She says, “Bihar is ranked the lowest in India’s SDG Index 2019 for India. Hygienic and comfortable menstruation is a basic human right and sustainable development cannot be ensured if menstruators are deprived of their basic rights.” Project अल्हड़ (Alharh) aims to create a robust sensitised community in Bhagalpur to collectively spread awareness, break the taboo, debunk myths and initiate fearless conversations around menstruation. The campaign aims to reach at least 6000 adolescent girls from government and private schools in Baghalpur district in 2020.

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A psychologist and co-founder of a mental health NGO called Customize Cognition, Ritika forayed into the space of menstrual health and hygiene, sexual and reproductive healthcare and rights and gender equality as an MHM Fellow with YKA. She says, “The experience of working on MHM/SRHR and gender equality has been an enriching and eye-opening experience. I have learned what’s beneath the surface of the issue, be it awareness, lack of resources or disregard for trans men, who also menstruate.”

The Transmen-ses campaign aims to tackle the issue of silence and disregard for trans men’s menstruation needs, by mobilising gender sensitive health professionals and gender neutral restrooms in Lucknow.

Read more about the campaign here.

A Computer Science engineer by education, Nitisha started her career in the corporate sector, before realising she wanted to work in the development and social justice space. Since then, she has worked with Teach For India and Care India and is from the founding batch of Indian School of Development Management (ISDM), a one of its kind organisation creating leaders for the development sector through its experiential learning post graduate program.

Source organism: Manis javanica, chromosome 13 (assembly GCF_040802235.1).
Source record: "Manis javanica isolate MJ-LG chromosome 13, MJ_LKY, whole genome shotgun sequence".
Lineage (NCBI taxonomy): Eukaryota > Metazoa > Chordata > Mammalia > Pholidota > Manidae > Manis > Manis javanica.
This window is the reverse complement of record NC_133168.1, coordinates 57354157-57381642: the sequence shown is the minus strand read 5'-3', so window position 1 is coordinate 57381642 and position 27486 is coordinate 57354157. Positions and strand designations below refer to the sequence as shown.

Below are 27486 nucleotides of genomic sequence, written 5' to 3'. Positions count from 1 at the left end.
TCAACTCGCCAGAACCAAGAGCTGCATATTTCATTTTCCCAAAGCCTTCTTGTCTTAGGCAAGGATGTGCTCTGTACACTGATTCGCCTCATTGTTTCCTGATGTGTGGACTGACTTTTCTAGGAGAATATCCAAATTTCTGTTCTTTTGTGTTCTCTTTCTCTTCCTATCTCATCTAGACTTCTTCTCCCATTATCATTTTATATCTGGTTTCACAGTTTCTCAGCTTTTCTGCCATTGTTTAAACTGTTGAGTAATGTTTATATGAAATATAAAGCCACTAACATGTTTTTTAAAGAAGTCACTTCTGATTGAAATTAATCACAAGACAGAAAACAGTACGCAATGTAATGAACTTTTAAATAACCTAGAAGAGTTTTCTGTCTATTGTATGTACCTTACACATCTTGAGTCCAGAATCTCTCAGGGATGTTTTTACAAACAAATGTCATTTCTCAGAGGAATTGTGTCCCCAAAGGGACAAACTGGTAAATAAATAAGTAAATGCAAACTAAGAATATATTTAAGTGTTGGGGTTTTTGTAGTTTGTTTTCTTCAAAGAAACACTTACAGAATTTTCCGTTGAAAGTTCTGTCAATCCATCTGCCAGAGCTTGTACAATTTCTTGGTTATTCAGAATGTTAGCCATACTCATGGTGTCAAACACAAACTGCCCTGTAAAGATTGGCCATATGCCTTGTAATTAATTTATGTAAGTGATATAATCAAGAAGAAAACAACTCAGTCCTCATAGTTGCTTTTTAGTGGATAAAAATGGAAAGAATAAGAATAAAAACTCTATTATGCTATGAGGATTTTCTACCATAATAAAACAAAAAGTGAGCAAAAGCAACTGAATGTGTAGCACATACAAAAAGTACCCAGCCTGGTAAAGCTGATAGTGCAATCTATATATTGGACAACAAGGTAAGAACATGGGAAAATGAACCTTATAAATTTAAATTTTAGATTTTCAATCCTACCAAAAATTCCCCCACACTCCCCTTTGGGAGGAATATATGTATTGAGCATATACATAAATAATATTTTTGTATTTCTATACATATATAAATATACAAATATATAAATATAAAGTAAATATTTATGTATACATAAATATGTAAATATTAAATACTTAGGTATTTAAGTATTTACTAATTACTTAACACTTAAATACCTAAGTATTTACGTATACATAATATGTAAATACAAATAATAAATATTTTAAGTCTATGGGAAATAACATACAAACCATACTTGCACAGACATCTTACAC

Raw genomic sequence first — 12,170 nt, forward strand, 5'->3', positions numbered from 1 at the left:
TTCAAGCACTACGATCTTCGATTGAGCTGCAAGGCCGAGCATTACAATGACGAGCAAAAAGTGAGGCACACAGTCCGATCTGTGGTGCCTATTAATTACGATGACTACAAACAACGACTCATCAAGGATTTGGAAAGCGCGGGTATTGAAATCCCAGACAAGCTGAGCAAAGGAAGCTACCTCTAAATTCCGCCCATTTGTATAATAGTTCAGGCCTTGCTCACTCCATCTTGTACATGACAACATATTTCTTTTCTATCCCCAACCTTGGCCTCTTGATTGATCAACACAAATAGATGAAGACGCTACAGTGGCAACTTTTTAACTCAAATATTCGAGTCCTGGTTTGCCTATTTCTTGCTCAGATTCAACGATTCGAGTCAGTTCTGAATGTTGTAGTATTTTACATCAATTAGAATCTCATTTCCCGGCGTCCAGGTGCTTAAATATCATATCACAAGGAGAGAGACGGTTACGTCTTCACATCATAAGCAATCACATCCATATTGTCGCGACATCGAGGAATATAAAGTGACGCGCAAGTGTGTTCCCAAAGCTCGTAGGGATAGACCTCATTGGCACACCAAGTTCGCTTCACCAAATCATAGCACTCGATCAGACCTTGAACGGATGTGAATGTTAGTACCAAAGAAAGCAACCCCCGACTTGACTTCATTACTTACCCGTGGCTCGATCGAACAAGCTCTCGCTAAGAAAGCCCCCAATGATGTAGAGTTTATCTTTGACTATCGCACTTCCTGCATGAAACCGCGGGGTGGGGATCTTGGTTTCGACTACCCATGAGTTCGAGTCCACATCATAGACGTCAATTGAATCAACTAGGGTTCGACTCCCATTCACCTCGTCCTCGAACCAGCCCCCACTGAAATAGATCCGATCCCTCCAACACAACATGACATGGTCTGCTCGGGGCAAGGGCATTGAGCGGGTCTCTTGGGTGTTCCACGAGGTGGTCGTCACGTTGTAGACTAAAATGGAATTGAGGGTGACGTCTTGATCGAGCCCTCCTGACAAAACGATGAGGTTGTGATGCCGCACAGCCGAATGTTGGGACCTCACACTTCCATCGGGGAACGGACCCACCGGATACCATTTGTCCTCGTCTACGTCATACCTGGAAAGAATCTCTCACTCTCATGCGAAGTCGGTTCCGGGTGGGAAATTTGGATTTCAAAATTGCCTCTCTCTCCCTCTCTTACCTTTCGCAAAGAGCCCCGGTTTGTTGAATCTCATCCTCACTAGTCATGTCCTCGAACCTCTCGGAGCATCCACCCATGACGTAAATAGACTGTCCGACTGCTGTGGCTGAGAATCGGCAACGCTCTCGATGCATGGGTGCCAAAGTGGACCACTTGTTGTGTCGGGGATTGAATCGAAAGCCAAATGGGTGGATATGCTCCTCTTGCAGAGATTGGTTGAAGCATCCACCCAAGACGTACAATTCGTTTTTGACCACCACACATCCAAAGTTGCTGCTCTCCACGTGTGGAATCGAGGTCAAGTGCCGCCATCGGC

As a Youth Ki Awaaz Menstrual Health Fellow, Nitisha has started Let’s Talk Period, a campaign to mobilise young people to switch to sustainable period products. She says, “80 lakh women in Delhi use non-biodegradable sanitary products, generate 3000 tonnes of menstrual waste, that takes 500-800 years to decompose; which in turn contributes to the health issues of all menstruators, increased burden of waste management on the city and harmful living environment for all citizens.

Let’s Talk Period aims to change this by

Find out more about her campaign here.